As an educational system, we have a responsibility to learn about the lived realities of systematically harmed communities. With this in mind, the WRDSB is committed to learning about the lived experiences, realities and harm faced by the Jewish community.

In the Waterloo Region District School Board (WRDSB), we look forward to building strong, ongoing relationships with the local Jewish community as we work towards amplifying Jewish heritage, addressing negative stereotypes and tackling antisemitism in our own schools. Our schools should be spaces where everyone who is part of the WRDSB feels that they belong, are included and are celebrated for who they are.

Holocaust Remembrance Day

Saturday, January 27 is Holocaust Remembrance Day. The Holocaust, also known as the Shoah, is one of the darkest moments in human history. From 1933-1945, the Nazi Germany regime was responsible for the systematic, state-sponsored, persecution and mass murder of six million Jewish People and 5 million non-Jewish people because they were classified by the regime as racially or biologically inferior. This included Roma and Sinti People, LGBTQIA, people with disabilities, Slavic Peoples, and Afro-descendant Europeans.

As we work towards a deeper understanding of systemic oppression, learning about the Holocaust presents an opportunity to develop an understanding of how systems and policies can lead to discrimination and genocide, and impact a community for future generations. Equally, as we bear witness to antisemitism or anti-Jewish hate in Waterloo Region and the wider community, learning about the Holocaust creates a space to grow in allyship with the Jewish community, learn from their resilience and work collectively against harmful ideologies. 

WRDSB educators have a variety of educational resources in both English and French to support them in discussing the Holocaust with students. Please note that we have not recommended that educators teach this subject matter to students below Grade 6, based on guidance from the United States Holocaust Memorial Museum.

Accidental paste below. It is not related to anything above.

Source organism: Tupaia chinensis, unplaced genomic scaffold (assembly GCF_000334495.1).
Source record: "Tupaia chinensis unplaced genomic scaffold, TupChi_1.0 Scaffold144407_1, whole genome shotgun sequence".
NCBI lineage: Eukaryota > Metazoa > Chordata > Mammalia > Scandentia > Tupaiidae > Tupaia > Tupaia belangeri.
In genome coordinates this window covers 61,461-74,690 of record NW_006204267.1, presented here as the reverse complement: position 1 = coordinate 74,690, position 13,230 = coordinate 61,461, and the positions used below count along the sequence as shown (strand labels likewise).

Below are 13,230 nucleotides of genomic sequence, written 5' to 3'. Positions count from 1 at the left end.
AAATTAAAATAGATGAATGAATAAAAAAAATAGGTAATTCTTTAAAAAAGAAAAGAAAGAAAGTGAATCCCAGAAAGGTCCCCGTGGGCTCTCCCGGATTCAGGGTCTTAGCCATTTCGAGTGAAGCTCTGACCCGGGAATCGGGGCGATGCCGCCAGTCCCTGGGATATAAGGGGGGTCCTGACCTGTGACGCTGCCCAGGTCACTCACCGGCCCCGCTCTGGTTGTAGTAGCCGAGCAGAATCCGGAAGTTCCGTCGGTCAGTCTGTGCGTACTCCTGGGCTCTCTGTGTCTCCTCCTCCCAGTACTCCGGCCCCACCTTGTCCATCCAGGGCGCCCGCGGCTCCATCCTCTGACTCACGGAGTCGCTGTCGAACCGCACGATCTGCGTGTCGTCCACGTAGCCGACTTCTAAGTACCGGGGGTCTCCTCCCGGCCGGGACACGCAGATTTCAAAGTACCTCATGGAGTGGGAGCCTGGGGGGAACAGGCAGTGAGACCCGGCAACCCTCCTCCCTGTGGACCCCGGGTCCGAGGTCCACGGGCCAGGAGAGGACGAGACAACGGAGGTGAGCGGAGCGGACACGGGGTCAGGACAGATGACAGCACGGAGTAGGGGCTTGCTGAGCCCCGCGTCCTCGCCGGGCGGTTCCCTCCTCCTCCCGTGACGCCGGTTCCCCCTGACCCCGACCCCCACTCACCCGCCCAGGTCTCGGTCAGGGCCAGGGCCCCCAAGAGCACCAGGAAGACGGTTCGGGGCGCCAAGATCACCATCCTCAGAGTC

In Conversation | Rabbi Moshe Goldman

In 2022, the WRDSB Indigenous, Equity and Human Rights Department had the distinct pleasure of sitting in conversation and learning from Rabbi Moshe Goldman. Through our discussion, we learned Rabbi Goldman’s personal history as the descendant of a Holocaust Survivor, about the resilience of survivors, the misconceptions about the Jewish faith, and his hope for our Jewish students and staff. This message is still relevant and resonant one year later. We have chosen to share it again.


About Rabbi Moshe Goldman

Rabbi Moshe Goldman was born and raised in New York, and studied in Yeshivas in New York, Israel, Montreal and Moscow, culminating with his graduation from the Rabbinical College of America in 2005. In addition he has traveled on Chabad tours of duty in Sweden, Israel, and various cities throughout the USA, leading holiday events, youth programming and general community activism. He has taught at the Yeshiva of New Haven, Connecticut, and was formerly an online Rabbinic authority for “Ask the Rabbi” at He serves as the Jewish chaplain to both Wilfrid Laurier University and the University of Waterloo, as well as Grand River Hospital. 

Together with his partner, Mrs. Rivky Goldman and their children, Rabbi Goldman moved to Waterloo and founded The Rohr Chabad Centre for Jewish Life in December of 2008, during the week of mourning for the victims of the terrorist attack at Chabad in Mumbai, India.

Learning Highlights

Use the following information to easily navigate our conversation with Rabbi Moshe Goldman:

  • 06:52 – Rabbi Goldman shares about his youth and growing up in the Chabad community in New York
  • 09:45 – Rebuilding of the Jewish Community post-Holocaust and its relationship to service
  • 13:20 – Rabbi Goldman shares about moving to Waterloo Region and working in relationship with the school board to increase understanding of Judaism
  • 16:07 – “This is my grandfather’s story”- Rabbi Goldman tells the story of his paternal grandfather, a Holocaust Survivor
  • 18:05 – “Judaism did not begin with the Holocaust.” Jewish identity can be informed by the Holocaust but it should not be defined by it.
  • 26:36 – How do we tackle antisemitism? Rabbi Goldman asks us to start with who we know
  • 31:43 – Rabbi Goldman speaks on critical discourse, challenging assumptions and fighting hate
  • 35:57 – Rabbi Goldman’s message for Holocaust Remembrance Day and the need for moral absolutes in just society
  • 40:50 – Rabbi Goldman asks us to consider A Moment of Silence and the value of reflection 
  • 43:20 – Centering the narrative of triumph and resilience of the Jewish People as we remember the Holocaust

We thank Rabbi Goldman for taking the time to teach and expand our own understanding of Jewish identity and faith. Equity is a call to action. There can be no inclusion without listening to historically excluded voices, learning the roots of oppression and working collectively to end hate and discrimination. The words shared by Rabbi Goldman remind us all that we all have the ability to transform the world around us. Equitable, inclusive and safe school communities depend on all of us and the choices we can make to protect the most marginalised among us.